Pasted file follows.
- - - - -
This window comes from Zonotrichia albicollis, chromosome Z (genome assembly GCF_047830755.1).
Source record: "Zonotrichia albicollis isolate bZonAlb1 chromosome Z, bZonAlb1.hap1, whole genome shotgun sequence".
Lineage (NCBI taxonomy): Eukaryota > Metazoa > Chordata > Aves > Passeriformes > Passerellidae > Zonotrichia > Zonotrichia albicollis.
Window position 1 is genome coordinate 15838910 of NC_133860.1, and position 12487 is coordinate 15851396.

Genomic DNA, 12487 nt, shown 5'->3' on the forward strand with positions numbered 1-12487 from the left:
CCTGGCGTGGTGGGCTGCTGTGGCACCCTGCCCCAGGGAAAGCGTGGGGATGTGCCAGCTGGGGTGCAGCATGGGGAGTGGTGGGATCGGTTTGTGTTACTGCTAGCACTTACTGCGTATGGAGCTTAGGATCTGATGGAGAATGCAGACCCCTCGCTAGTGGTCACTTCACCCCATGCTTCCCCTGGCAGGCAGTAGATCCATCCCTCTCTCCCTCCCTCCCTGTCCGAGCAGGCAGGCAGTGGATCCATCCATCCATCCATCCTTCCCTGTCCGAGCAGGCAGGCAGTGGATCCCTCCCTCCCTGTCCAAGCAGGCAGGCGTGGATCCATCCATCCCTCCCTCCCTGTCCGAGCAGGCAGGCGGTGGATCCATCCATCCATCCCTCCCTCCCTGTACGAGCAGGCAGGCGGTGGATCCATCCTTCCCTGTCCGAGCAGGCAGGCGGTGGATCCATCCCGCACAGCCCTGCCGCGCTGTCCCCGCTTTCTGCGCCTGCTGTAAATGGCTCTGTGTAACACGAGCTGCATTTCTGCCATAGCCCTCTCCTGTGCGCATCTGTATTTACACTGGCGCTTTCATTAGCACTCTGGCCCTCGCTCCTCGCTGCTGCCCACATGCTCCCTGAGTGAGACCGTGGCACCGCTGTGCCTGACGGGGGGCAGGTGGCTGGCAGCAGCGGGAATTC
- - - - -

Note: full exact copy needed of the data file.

This window comes from Zonotrichia albicollis, chromosome Z (genome assembly GCF_047830755.1).
Source record: "Zonotrichia albicollis isolate bZonAlb1 chromosome Z, bZonAlb1.hap1, whole genome shotgun sequence".
Lineage (NCBI taxonomy): Eukaryota > Metazoa > Chordata > Aves > Passeriformes > Passerellidae > Zonotrichia > Zonotrichia albicollis.
Window position 1 is genome coordinate 15838910 of NC_133860.1, and position 12487 is coordinate 15851396.

Genomic DNA, 12487 nt, shown 5'->3' on the forward strand with positions numbered 1-12487 from the left:
CCTGGCGTGGTGGGCTGCTGTGGCACCCTGCCCCAGGGAAAGCGTGGGGATGTGCCAGCTGGGGTGCAGCATGGGGAGTGGTGGGATCGGTTTGTGTTACTGCTAGCACTTACTGCGTATGGAGCTTAGGATCTGATGGAGAATGCAGACCCCTCGCTAGTGGTCACTTCACCCCATGCTTCCCCTGGCAGGCAGTAGATCCATCCCTCTCTCCCTCCCTCCCTGTCCGAGCAGGCAGGCAGTGGATCCATCCATCCATCCATCCTTCCCTGTCCGAGCAGGCAGGCAGTGGATCCCTCCCTCCCTGTCCAAGCAGGCAGGCGTGGATCCATCCATCCCTCCCTCCCTGTCCGAGCAGGCAGGCGGTGGATCCATCCATCCATCCCTCCCTCCCTGTACGAGCAGGCAGGCGGTGGATCCATCCTTCCCTGTCCGAGCAGGCAGGCGGTGGATCCATCCCGCACAGCCCTGCCGCGCTGTCCCCGCTTTCTGCGCCTGCTGTAAATGGCTCTGTGTAACACGAGCTGCATTTCTGCCATAGCCCTCTCCTGTGCGCATCTGTATTTACACTGGCGCTTTCATTAGCACTCTGGCCCTCGCTCCTCGCTGCTGCCCACATGCTCCCTGAGTGAGACCGTGGCACCGCTGTGCCTGACGGGGGGCAGGTGGCTGGCAGCAGCGGGAATTC